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DAN CAMPBELL make that art. We’ve never shied away from the hard work aspect of it. We wanted to create a piece of art that was more encompassing than we’d be able to create before. We didn’t want to phone in any element of that. “It was worth the time because now I look back at it, we don’t even have the physical copies yet, we’re looking at it on a computer screen but I’m scrolling through it thinking goddamn, we did it. It feels really rewarding to get there.” “In hindsight, there are always things about our albums that I can be critical of,” he continues. “‘I wish that I had done this differently’. But at the time we’re making them, we have to feel like they are the most valuable thing we have created to date, or we aren’t done making it. There’s no, ‘Well it’s time to record it. We’ve got to put it out, so let’s put it out’. That’s never an option. Is it the best thing we’ve done? If you can say yes, if you can say confidently it’s the best thing we’ve done to date, that’s when it’s ready to be made. That’s when it’s ready to be put to tape, and pressed and sent off to your house. “There’s this drive to always be more creative, to always be more thoughtful and to always push our boundaries in every way that we can, in every detail of it. We’re involved in every single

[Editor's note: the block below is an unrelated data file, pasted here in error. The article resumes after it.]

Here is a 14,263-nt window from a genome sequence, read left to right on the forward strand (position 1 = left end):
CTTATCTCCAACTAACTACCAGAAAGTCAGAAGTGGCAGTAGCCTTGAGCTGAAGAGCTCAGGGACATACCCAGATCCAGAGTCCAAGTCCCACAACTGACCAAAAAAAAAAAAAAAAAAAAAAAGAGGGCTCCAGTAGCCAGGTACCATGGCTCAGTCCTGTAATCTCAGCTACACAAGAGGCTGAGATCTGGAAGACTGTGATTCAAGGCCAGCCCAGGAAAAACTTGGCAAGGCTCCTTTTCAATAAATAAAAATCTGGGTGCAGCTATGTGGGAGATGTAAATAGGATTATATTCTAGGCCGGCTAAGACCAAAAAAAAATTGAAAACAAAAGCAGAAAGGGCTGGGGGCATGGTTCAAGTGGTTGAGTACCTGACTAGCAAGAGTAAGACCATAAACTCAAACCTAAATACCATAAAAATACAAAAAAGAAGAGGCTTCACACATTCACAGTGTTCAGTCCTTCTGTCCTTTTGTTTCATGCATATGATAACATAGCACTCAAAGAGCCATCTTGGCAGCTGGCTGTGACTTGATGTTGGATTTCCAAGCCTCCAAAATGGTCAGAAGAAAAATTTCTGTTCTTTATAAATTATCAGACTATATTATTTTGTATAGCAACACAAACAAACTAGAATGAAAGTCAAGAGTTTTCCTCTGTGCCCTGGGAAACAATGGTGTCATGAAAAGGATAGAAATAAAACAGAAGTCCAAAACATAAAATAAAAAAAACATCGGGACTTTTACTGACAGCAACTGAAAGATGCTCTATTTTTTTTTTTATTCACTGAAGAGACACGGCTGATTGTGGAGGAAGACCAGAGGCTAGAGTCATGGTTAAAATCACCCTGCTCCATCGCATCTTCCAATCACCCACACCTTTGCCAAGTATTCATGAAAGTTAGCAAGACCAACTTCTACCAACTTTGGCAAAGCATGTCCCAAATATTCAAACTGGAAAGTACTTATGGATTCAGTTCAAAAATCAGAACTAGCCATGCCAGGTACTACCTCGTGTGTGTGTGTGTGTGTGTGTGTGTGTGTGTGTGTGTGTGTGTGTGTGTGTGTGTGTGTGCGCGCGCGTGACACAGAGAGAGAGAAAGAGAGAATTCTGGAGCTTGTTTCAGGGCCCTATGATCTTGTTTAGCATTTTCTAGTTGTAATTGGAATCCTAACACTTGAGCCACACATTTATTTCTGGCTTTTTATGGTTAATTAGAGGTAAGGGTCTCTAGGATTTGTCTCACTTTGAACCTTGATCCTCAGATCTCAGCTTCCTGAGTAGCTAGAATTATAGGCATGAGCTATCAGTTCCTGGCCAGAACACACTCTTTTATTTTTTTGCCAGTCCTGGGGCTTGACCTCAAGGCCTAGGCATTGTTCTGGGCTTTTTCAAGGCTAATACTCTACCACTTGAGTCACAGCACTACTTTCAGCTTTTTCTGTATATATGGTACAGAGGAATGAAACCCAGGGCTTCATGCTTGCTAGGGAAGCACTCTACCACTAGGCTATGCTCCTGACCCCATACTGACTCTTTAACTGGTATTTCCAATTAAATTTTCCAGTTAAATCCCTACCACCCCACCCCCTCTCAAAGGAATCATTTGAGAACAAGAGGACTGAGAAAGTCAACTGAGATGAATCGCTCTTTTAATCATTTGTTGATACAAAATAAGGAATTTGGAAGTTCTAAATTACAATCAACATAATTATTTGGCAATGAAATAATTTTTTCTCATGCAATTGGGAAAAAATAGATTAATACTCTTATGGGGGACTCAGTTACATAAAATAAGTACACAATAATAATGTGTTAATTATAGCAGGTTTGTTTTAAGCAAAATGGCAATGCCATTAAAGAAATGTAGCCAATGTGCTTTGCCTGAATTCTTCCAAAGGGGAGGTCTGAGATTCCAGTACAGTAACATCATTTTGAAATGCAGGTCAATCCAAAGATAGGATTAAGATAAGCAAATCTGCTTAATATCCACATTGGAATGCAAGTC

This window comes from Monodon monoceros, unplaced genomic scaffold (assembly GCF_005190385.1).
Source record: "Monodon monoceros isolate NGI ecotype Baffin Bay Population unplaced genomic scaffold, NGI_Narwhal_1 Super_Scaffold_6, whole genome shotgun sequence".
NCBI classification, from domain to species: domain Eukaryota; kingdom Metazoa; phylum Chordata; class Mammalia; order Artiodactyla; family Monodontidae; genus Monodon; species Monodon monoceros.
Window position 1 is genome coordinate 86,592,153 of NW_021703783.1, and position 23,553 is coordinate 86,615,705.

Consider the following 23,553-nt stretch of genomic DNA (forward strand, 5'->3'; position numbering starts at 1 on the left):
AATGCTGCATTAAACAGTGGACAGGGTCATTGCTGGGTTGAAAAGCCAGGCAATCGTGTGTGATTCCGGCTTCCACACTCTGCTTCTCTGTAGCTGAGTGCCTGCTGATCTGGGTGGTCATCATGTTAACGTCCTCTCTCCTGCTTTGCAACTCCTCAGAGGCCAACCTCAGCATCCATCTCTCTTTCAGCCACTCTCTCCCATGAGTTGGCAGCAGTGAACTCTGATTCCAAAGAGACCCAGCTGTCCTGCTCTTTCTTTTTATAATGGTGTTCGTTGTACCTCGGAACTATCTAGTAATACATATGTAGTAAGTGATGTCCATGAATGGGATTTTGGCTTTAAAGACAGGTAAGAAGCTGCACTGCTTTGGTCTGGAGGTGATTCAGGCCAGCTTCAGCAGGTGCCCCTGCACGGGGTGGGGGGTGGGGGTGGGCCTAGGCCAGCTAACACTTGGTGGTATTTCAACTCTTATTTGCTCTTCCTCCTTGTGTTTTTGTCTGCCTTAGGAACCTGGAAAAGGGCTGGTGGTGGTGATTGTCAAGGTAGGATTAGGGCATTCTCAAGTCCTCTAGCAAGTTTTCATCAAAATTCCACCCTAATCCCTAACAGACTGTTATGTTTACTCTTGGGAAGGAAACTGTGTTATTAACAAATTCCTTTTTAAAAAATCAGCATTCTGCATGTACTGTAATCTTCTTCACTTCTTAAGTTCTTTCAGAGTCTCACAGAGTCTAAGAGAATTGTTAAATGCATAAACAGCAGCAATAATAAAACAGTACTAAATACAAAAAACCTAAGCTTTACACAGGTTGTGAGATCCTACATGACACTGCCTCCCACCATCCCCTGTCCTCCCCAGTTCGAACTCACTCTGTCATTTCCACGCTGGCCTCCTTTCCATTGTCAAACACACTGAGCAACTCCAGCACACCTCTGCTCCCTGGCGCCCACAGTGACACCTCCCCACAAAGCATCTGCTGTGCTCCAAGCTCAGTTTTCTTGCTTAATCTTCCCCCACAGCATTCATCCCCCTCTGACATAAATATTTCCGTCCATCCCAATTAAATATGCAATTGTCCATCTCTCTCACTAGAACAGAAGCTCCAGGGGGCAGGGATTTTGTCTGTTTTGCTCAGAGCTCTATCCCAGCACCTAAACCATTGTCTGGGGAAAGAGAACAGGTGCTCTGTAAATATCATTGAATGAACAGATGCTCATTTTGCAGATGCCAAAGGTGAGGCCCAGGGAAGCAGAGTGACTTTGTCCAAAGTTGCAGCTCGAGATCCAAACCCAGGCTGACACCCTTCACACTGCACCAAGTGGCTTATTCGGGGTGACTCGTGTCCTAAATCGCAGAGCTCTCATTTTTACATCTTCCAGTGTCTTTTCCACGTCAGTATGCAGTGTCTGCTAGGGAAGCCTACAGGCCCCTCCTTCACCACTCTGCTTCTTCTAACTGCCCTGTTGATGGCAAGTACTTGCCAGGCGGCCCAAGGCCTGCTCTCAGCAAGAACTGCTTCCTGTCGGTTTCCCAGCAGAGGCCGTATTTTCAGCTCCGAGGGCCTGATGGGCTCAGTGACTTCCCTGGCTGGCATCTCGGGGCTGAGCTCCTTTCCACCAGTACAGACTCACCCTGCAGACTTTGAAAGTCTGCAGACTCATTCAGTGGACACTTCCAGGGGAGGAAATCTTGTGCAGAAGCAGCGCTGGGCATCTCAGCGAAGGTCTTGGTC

detail of this band, and we work very, very hard to make sure all of those things are the best thing they can possibly be. I think that hard work shows.” It’s why The Wonder Years are still creating records that are peoples favourite The Wonder Years records. It’s why they’ve gone from playing Watford Rugby Club with more people on the stage that off it, to selling out London’s KOKO or having to announce a second date at Islington Academy. The first time they played Jacksonville in Florida, it was in someone’s living room, and it was so small, their keyboard player had to stand in the kitchen. Those stories are shared with a fondness and a weight; it’s how they’ve made it this far. But there’s still more to come. “That’s a goal of ours, to make records of the time in which they’re made. And so, the records that we wrote when I was 31 should feel like the record I wrote when I was 31, and not like a rehash of the record we wrote when I was 22. We very certainly want to be a band you grow with.” ‘Sister Cities’ is the best The Wonder Years record yet. “I feel better than I’ve ever felt about a record before in my life. This is number one. I feel really good,” Dan beams,